Arizona Daily Wildcat April 2, 1998
Figuring it out
Maybe I'm slitting my own throat as an artist, or maybe I'm just trying to shock, but I've always tended to think that the depiction of the figure in art is, at the very least, a tricky cliché, and at most, a debilitating crutch. However, I was forced to re-examine my perception after perusing three, yes three, exhibits on campus that are exclusively or largely made up of student work: the Annual Juried Student Art Exhibit on the third floor of the Memorial Student Union, the "Retro" exhibit in the Lionel Rombach Gallery and "Abject Lands, Personal Horizons," on display at the Joseph Gross Gallery.
I first noticed the emphasis on the figure at the Annual Juried Student Art Exhibit, where more than half of the prints included the figure. Jacinda Russels' two photographs, entitled "Aunt Eleanor," display the artist's search to inflect meaning into a picture of a middle aged woman in a polyester suit with nervously cupped hands by projecting the image onto a modeled surface.
Likewise, Rosanna Salonia's "John I," investigates the process of portraying the figure with the seldom practiced technique of a monotype body print. This technique involves, I suspect, the lathering of oneself with paint, laying one's body on top of a big piece of paper, and then running the two through a heavy press. (Well, the last part may not be entirely accurate, but no detail is lost; the human body is translated into an ambiguous montage of shape and texture.)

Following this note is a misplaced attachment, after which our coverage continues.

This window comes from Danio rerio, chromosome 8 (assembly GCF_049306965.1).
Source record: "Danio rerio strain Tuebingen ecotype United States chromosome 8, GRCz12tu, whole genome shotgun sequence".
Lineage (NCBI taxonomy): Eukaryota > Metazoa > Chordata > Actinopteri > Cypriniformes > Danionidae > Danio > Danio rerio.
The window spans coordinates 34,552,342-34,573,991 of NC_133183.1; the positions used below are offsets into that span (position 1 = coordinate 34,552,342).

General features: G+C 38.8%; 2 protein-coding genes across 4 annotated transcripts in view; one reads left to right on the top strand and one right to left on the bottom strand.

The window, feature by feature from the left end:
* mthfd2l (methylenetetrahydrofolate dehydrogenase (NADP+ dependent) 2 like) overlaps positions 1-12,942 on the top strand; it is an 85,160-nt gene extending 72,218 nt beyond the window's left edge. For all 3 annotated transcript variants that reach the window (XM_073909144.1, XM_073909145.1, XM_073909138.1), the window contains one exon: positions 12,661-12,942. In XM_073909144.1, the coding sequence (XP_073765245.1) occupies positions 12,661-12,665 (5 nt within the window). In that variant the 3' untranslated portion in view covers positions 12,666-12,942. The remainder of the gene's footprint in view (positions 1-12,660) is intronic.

The "Retro" exhibit, subtitled "Future of the Future," compiles the work of numerous visual communications majors, resulting in a room filled with way-too-hip product packages and a host of potential rave flier art. If you look closely, here too the human figure makes a cameo. Tim D'Avis and Ward Andrews' submission is a beautiful investigation of the figurative theme in light of the growing alienation of humans in the technological world. Three posters, of an android, a human, and a prosthetic arm are explained respectively by the phrases "You are a machine," "You are networked" and "You are an upgrade." G.B. Tran's startled portrait, executed as if by piecing together numbered tiles, makes a similar statement about the figure in an environment of increasing fragmentation or alienation.
A collaborative movement with two universities in Australia, "Abject Lands, Personal Horizons" includes several works, among many figurative studies, which deal with the fleeting nature, or implication, of the figure in art. Maria Schutt's "Prayer for my Father" includes printed pictures on homemade paper, upon which are stitched small phrases. The pictures, which sublimate images of men (playing sports, conversing) with hand diagrams, speak to the notion of ritual or exercise, mimicking her ritualistic production of the images. Kate Hoover's "Mnemosyne" implies the figure as a blur, offering the viewer only a hint of violent motion, placed upon the serene image of a bed.
While it still seems that the figure is tricky to negotiate in art, by viewing such a wide variety of interpretations of this theme it is difficult to see it any longer as a crutch, but rather another tool for expression.